Earlier this week, Jeff Sullivan of Baseball Nation wrote about FanGraphs' new Batter Pace statistic, based on PITCHf/x timestamps. Pace, in this context, is just the measurement of the average time that elapses between two pitches.
Sullivan's post got me wondering: which hitters were at the plate for the longest cumulative time in 2011? On the one hand, players who hit at the top of the order would accrue more PAs, and thus more time at the plate. On the other hand, those top-of-the-lineup hitters were also the ones who tended to have the fastest paces.
I determined how long each qualified hitter was batting by multiplying his pace by the number of pitches seen after the first pitch of each PA. The result is a figure that represents the amount of time a player was at the plate, from the first pitch to the last pitch of each PA. (Note: this doesn't include any time before the first pitch of a PA.)
The left column of the graphic below shows the 8 hitters who were at-bat for the longest total time. I also included some other players (with a similar number of PAs) in the right column. By comparing the players in the two columns, you can get a sense of how much a hitter's pace can affect his total time on the field.
As you can see, some hitters with a similar number of trips to the plate nonetheless had huge differences in total time at bat. In the most extreme case, Carlos Pena was at bat for nearly five and a half more hours than Erick Aybar. Over a full season, differences of two to three hours are fairly common.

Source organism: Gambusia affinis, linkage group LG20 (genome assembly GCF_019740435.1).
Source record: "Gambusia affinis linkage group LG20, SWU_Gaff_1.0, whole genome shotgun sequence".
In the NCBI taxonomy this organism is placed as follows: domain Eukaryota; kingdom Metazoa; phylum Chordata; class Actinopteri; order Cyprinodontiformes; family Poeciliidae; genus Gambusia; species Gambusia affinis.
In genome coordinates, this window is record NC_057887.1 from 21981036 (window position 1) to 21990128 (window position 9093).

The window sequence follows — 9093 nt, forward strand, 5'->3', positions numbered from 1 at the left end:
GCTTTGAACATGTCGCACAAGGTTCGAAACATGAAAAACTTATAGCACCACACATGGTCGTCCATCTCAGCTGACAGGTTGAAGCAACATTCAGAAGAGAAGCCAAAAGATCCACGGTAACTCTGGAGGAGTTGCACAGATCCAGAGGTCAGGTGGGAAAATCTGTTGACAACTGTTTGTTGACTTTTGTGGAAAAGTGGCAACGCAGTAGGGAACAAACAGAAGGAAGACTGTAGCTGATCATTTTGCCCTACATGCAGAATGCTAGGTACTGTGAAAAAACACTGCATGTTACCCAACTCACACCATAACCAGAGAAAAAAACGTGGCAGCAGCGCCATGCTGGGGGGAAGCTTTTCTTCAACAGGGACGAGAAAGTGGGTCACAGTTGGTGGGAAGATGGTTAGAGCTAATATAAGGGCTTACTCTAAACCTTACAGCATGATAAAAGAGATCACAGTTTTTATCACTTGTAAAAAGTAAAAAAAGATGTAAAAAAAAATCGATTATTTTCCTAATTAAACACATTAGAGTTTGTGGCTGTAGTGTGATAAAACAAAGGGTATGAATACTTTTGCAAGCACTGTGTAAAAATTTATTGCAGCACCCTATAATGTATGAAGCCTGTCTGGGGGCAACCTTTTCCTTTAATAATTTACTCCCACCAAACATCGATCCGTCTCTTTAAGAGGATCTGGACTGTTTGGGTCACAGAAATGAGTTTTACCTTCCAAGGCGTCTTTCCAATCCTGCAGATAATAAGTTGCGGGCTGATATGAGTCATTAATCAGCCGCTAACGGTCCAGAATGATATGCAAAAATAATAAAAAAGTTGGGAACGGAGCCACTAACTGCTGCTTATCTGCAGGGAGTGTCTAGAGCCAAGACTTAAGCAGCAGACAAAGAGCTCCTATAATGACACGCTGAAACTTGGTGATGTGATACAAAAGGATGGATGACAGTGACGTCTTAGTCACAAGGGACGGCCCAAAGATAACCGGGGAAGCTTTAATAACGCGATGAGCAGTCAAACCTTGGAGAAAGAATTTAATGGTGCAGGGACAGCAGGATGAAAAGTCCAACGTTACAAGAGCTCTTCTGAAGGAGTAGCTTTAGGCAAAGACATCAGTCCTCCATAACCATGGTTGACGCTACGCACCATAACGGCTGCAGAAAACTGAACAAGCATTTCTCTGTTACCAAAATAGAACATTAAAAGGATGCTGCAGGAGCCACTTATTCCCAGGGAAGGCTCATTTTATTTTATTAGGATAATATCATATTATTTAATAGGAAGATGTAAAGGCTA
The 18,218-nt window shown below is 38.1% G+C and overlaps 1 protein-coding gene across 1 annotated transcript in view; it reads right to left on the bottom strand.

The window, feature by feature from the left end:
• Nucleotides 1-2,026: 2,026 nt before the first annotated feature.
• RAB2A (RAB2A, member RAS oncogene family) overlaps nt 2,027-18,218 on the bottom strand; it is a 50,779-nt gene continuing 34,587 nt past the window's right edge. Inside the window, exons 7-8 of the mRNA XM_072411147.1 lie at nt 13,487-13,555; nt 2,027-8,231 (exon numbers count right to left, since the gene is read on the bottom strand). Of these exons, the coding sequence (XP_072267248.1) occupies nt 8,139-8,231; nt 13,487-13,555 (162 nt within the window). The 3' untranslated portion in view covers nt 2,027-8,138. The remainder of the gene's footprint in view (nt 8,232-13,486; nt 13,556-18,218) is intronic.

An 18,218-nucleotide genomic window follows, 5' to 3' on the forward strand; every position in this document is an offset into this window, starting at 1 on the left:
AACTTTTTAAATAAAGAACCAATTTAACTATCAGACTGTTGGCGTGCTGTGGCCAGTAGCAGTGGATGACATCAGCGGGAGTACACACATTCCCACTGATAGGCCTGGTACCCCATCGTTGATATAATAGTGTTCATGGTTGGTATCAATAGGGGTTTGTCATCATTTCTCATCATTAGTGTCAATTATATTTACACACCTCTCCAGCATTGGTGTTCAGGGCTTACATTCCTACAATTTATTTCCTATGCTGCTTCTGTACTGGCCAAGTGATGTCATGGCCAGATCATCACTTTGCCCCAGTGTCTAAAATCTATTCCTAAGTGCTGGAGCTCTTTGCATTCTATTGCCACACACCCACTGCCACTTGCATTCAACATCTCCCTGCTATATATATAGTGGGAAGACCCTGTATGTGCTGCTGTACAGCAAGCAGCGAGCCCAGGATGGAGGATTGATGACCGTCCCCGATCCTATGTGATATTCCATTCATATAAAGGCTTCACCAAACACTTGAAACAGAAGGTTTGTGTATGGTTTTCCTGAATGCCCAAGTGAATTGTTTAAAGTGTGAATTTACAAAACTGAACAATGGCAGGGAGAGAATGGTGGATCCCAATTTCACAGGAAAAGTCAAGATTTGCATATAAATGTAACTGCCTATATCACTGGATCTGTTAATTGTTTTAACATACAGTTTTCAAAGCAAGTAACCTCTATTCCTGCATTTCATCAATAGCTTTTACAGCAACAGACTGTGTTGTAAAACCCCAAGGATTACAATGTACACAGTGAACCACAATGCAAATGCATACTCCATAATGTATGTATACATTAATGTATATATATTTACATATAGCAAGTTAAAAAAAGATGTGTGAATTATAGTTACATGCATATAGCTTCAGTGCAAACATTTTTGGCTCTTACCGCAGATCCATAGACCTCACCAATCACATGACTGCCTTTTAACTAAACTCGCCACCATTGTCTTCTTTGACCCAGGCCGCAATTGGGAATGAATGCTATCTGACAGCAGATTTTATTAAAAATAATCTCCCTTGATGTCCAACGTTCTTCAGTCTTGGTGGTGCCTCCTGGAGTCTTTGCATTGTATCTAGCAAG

The top 2 hitters in terms of length spent at bat, Peña and Dustin Pedroia, were far ahead of the pack. In fact, the gap between Pedroia and 4th-place Jayson Werth (1 hour, 56 minutes) was larger than the gap between Werth and the 45th-place hitter, Miguel Cabrera (1 hour, 55 minutes).
It is interesting that Peña and Pedroia were so close together. Pedroia had 21% more plate appearances but spent only 1% more time at bat. Whereas Peña had by far the highest average pace among qualified hitters (28.4 seconds), Pedroia combined an above-average pace (23.3 seconds) with an MLB-leading number of plate appearances and a tendency to work the count.
Many of the hitters with the slowest paces didn't have particularly long cumulative totals, either because they had relatively few PAs or because they didn't work many deep counts. An example of the former is Juan Rivera, who ranked just 98th in cumulative time at the plate (9 hours, 24 minutes) despite having the 7th-slowest pace (25.2 seconds). Troy Tulowitzki had a good amount of plate appearances (610) and the 4th-highest pace (25.8 seconds) but ranked just 38th in total time at bat because he saw just 3.64 pitches per PA.
Curtis Granderson had just an average pace (20.8 seconds) but still ranked 3rd in cumulative time thanks to a ton of PAs and a very high number of pitches per PA (4.44).
Also unsurprising is that Delmon Young was batting for the shortest amount of time of the qualified hitters, coming in at just a few ticks above 7 hours. This is unsurprising both because Young barely qualified (504 PAs, 2 more than the cutoff) and because he's a well-known free-swinger.
If you want to know the total time on the field for any other qualified hitter, just let me know in the comments below.